The Canadian Press - ONLINE EDITION

Porsche return to Le Mans makes 24-hour race this weekend more competitive

  • Print

Porsche's return to the 24 Hours of Le Mans after a 16-year absence in the top category has made the race less predictable.

Only Toyota could realistically challenge Audi's dominance in the past two years. But Porsche's performances this year suggest Le Mans will be even more competitive.

Toyota will start from first and third on the grid on Saturday after Kazuki Nakajima became the first Japanese driver to take pole position. Toyota will be under pressure from Porsche, whose cars will start from second and fourth. Audi showed a lack of pace in qualifying and its three cars will start from fifth, sixth and seventh.

However, speed is no guarantee of victory. Reliability matters just as much in a competition won by the team that completes the most laps in 24 hours, with up to three drivers alternating. The 82nd race starts on Saturday at 1300 GMT.

Here are five things to know about the 24 Hours of Le Mans this weekend:

NO DUVAL: A year after Danish driver Allan Simonsen crashed into a barrier 10 minutes into the race and died in hospital, 2013 champion Loic Duval of France was fortunate to escape with just grazes when he crashed in practice on Wednesday. Duval spent one night in hospital as a precaution, but a doctor's report prompted Le Mans officials to disallow him from competing this weekend. He was replaced by Spanish driver Marc Gene, who won Le Mans with Peugeot in 2009.

PORSCHE'S EXPECTATIONS: Porsche is the most successful manufacturer at Le Mans with 16 titles, followed by Audi with 12. It showed its potential by finishing third at Silverstone, Britain, and fourth at Spa-Francorchamps, Belgium, in the world endurance championship this year. Reliability will be the main concern for Porsche, which is relying on the experience of Australian driver Mark Webber. "For the return of Porsche at Le Mans, finishing the race would be OK," Webber said. "For me, Audi remains the team to beat." Webber participated in Le Mans in 1998 and 1999 before winning nine Formula One races.

TOYOTA'S STRONG CHALLENGE: Toyota has four runner-up finishes at Le Mans. The Japanese manufacturer has significantly improved this year, taking the top two spots at Silverstone in April and clinching the victory at Spa-Francorchamps last month. "It is promising for the race because we feel so confident in the car," Stephane Sarrazin said. "We can push on every corner, every lap. The race will be very long, we know that we have to be very calm and not attack it like a short sprint." Sarrazin shares Toyota No. 7 with Kazuki Nakajima and Alexander Wurz. The only Japanese manufacturer to win at Le Mans was Mazda in 1991.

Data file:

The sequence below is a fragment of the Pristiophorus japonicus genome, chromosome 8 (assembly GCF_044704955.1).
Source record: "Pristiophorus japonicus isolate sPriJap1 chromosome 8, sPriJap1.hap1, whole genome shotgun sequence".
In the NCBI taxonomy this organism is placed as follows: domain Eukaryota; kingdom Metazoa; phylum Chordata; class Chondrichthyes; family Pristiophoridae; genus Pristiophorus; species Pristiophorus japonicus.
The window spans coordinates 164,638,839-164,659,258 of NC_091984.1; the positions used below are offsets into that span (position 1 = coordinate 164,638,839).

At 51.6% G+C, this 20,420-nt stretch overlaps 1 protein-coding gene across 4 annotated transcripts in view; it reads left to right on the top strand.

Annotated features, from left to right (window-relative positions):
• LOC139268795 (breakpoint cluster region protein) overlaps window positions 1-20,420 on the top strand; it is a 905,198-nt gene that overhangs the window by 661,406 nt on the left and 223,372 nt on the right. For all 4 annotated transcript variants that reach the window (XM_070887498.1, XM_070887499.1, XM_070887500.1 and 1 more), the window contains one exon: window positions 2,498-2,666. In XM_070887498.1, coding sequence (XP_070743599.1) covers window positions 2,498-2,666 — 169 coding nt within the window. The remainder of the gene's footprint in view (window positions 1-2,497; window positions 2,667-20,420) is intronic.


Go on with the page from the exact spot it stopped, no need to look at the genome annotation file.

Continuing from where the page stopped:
AUDI'S DOUBTS: Audi has won nine of the last 10 races at Le Mans, including the last four. But much has changed in a year. Audi's two cars did not finish at Silverstone, it was runner-up at Spa-Francorchamps, and Duval's enforced absence adds to the doubts. Despite that, Tom Kristensen, the most successful driver at Le Mans with nine titles, said, "It wasn't about the grid position but about preparing the car for the race. I'm looking towards the race with a positive feeling."

TECHNOLOGICAL EDGE: The Audi R18, the Toyota TS040, and the Porsche 919 all use hybrid drive systems. But while the Audis and Toyotas convert only kinetic energy generated under braking into electricity, the Porsches also use a second hybrid system, which recovers thermal energy from exhaust gases. Hybrid technology aims to make racing more environment-friendly but it also makes a difference on the track. Toyota and Porsche have been able to generate more power from their hybrid systems than Audi as qualifying showed.

Fact Check

Fact Check

Have you found an error, or know of something we’ve missed in one of our stories?
Please use the form below and let us know.

* Required
  • Please post the headline of the story or the title of the video with the error.

  • Please post exactly what was wrong with the story.

  • Please indicate your source for the correct information.

  • Yes

    No

  • This will only be used to contact you if we have a question about your submission, it will not be used to identify you or be published.

  • Cancel

Having problems with the form?

Contact Us Directly
  • Print

You can comment on most stories on winnipegfreepress.com. You can also agree or disagree with other comments. All you need to do is be a Winnipeg Free Press print or e-edition subscriber to join the conversation and give your feedback.

You can comment on most stories on winnipegfreepress.com. You can also agree or disagree with other comments. All you need to do is be a Winnipeg Free Press print or e-edition subscriber to join the conversation and give your feedback.

Have Your Say

New to commenting? Check out our Frequently Asked Questions.

Have Your Say

Comments are open to Winnipeg Free Press print or e-edition subscribers only. why?

Have Your Say

Comments are open to Winnipeg Free Press Subscribers only. why?

The Winnipeg Free Press does not necessarily endorse any of the views posted. By submitting your comment, you agree to our Terms and Conditions. These terms were revised effective April 16, 2010.

letters

Make text: Larger | Smaller

LATEST VIDEO

Maurice Leggett on his three interceptions vs. Alouettes

View more like this

Photo Store Gallery

  • Marc Gallant / Winnipeg Free Press.  Local/Standup- Morning Fog. Horse prances in field by McPhillips Road, north of Winnipeg. 060605.
  • RUTH BONNEVILLE / WINNIPEG FREE PRESS June 23, 2011 Local - A Monarch butterfly is perched on a flower  in the newly opened Butterfly Garden in Assiniboine Park Thursday morning.

View More Gallery Photos

Poll

How many wins do you think the Bombers will finish with this season?

View Results

View Related Story

Ads by Google